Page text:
• Thanks for the nice explanation! Looking at the formulas of BGV and its scale-invariant version FV I wonder what makes the latter system scale-invariant. Do I understand it correctly that this effect is caused exclusively by moving the plaintext info from the bottom to the top by multiplying the scalar (and adapting the formulas)? Can one interpret this also as switching from working in $\mathbb{Z}$ (modulo a big number) to working in $\mathbb{Q}/\mathbb{Z}$ (times a big number) which frees one from looking at two different kind of errors (relative vs. absolute)? Or is my understanding wrong? – j.p. Nov 6 '15 at 13:01
• NB: Brakerski's scheme was the first scale-invariant one. When the plaintext is represented in the "most significant" position, one needs a quite different homomorphic multiplication algorithm. As you mention, one useful way of looking at it is to "scale down" $\mathbb{Z}/q\mathbb{Z}$ to $\mathbb{Q}/p\mathbb{Z}$ (with sufficient finite precision), so that error rate and magnitude are essentially equal. With this perspective, the homomorphic multiplication algorithm is explained in this blog post: windowsontheory.org/2012/05/02/building-the-swiss-army-knife – Chris Peikert Nov 6 '15 at 15:35
• Thanks for answering my comment. I do not understand why write that multiplication is quite different. (I'm starting to get comfy with BGV, and my knowledge if FV is just its formulas next to BGV's in ia.cr/2015/889.) To me the formulas for multiplication and SwitchKey of BGV and FV look very much alike. I'll try to understand the differences over the weekend. (I've read the blog post before, but even rereading it didn't help much. Splitting the operation in Multiplication with a result in a different key format and then SwitchKey is easier to grasp for me.) – j.p. Nov 6 '15 at 17:00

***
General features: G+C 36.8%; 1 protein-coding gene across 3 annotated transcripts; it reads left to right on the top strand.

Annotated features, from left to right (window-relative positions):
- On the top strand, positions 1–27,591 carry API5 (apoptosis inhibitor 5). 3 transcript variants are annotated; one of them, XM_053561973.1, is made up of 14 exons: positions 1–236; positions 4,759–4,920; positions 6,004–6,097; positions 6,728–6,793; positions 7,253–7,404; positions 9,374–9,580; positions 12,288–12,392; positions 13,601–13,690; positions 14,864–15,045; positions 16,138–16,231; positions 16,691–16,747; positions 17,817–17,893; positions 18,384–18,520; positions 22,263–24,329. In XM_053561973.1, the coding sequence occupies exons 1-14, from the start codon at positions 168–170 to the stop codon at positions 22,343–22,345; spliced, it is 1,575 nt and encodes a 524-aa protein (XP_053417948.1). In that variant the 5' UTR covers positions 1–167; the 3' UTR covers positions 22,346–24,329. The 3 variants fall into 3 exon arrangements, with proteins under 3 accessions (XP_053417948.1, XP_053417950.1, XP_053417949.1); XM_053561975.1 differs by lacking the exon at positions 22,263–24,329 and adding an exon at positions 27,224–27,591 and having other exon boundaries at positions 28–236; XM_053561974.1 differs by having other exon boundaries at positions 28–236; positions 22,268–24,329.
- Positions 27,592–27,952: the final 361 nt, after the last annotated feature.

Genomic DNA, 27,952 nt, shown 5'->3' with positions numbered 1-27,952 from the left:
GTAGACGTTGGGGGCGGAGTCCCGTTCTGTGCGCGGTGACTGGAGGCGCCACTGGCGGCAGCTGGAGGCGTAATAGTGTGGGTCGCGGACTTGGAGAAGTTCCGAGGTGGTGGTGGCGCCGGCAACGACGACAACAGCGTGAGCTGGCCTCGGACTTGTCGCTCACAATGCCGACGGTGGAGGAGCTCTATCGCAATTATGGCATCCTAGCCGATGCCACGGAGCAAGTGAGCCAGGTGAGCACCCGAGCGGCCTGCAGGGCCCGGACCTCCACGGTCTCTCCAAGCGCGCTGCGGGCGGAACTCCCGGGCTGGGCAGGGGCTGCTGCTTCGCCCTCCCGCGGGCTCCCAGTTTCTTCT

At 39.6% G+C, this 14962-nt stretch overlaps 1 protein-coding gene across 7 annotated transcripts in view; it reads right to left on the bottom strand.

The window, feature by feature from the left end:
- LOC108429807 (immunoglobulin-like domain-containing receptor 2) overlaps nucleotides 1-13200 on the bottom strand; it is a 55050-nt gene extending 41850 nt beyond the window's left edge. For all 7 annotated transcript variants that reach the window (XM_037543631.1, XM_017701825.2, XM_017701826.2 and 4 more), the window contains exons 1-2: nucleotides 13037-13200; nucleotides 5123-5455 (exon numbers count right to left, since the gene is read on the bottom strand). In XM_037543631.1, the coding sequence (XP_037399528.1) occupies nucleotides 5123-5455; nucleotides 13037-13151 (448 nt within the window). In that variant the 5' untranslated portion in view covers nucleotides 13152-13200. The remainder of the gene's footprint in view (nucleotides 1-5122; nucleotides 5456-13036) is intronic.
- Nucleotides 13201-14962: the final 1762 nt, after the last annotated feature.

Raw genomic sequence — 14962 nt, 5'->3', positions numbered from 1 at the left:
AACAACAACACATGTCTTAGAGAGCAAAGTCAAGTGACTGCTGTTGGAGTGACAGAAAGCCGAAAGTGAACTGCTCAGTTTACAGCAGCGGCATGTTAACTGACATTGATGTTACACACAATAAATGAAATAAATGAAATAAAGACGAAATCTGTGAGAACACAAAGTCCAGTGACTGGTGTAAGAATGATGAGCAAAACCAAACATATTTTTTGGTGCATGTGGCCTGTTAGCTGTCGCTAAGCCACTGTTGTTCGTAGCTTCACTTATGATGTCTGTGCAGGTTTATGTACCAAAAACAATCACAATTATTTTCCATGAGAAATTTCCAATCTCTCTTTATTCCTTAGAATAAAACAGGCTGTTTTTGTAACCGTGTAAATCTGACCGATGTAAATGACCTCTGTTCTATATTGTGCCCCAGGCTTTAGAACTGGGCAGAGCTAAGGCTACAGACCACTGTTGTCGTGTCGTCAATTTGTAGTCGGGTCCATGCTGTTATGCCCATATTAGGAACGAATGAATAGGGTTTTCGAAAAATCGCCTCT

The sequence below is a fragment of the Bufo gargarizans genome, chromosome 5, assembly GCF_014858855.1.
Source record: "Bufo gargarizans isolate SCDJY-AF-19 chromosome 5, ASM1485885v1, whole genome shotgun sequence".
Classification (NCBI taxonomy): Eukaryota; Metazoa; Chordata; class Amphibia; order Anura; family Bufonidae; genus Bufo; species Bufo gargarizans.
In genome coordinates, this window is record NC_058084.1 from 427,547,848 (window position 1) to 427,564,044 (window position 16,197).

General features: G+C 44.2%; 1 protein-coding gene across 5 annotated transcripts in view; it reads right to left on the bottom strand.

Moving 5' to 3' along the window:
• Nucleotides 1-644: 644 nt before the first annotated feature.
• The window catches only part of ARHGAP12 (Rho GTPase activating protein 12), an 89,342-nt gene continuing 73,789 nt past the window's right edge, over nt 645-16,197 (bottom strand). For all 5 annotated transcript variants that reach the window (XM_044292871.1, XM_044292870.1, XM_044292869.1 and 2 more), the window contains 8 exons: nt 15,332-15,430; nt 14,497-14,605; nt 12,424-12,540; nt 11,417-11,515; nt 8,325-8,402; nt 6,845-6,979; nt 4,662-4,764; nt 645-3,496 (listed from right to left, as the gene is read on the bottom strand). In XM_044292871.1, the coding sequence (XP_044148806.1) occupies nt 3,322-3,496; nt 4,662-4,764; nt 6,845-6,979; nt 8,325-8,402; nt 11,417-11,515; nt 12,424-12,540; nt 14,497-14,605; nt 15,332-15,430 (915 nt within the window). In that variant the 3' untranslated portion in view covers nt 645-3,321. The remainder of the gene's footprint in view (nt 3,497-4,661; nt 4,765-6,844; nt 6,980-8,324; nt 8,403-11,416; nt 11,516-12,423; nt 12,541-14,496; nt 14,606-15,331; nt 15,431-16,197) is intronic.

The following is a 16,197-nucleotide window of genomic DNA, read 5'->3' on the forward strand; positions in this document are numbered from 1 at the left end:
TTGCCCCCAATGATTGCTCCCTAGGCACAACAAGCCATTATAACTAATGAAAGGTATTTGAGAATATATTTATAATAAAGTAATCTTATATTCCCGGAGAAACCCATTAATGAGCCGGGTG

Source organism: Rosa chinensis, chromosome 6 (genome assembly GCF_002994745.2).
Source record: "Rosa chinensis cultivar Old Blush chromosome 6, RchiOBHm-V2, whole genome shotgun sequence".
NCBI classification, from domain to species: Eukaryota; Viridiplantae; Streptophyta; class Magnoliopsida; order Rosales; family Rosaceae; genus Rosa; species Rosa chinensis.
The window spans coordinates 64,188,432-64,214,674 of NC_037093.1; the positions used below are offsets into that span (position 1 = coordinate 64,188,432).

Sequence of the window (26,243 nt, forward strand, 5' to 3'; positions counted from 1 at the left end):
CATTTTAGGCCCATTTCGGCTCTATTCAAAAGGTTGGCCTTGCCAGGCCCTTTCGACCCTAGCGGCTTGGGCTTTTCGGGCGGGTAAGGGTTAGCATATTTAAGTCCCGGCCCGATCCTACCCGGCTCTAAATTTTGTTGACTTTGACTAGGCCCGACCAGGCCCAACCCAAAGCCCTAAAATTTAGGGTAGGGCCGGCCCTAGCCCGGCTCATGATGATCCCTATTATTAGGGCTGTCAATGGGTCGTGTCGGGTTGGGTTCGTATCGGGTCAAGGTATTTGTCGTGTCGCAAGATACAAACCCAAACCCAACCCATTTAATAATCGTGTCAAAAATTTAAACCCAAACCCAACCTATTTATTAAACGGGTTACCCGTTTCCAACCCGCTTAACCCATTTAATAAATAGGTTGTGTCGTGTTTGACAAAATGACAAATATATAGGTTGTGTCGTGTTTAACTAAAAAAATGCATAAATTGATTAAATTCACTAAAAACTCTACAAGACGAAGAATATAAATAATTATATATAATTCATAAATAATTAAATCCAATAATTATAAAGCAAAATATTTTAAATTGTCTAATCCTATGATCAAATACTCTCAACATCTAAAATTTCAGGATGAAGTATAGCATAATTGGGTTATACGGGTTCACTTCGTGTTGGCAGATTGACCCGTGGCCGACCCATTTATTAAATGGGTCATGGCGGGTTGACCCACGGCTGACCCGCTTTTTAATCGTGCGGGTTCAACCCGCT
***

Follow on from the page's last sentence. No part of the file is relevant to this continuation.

• The short answers is that in BGV, homomorphic multiplication is "just" multiplication in $\mathbb{Z}/q\mathbb{Z}$, which implicitly multiplies the errors. (Let's ignore all the key-switching and other post-processing...) In the scale-invariant setting, it isn't meaningful to multiply elements of $\mathbb{Q}/p\mathbb{Z}$ (the result wouldn't belong to $\mathbb{Q}/p\mathbb{Z}$). Instead, Brakerski's algorithm bit-decomposes the elements and multiplies (tensors) the results, before resorting to post-processing. – Chris Peikert Nov 6 '15 at 17:07
• After looking at Brakerski's Crypto'12 paper I do not understand your last comment. My understanding is that if the system is ring-based you multiply polynomials, if not you take a tensor product of vectors. The difference between scale-invariant or not is only which error term grows most by multiplying. For scale-invariant this term is bounded by the norm of the secret key, so you do bit-decomposition to get it dependent on $n$ instead of $q$. For BGV a similar error term depending on the ciphertext shows up, when trying to switch back to the original key, and is handled accordingly. – j.p. Nov 6 '15 at 18:08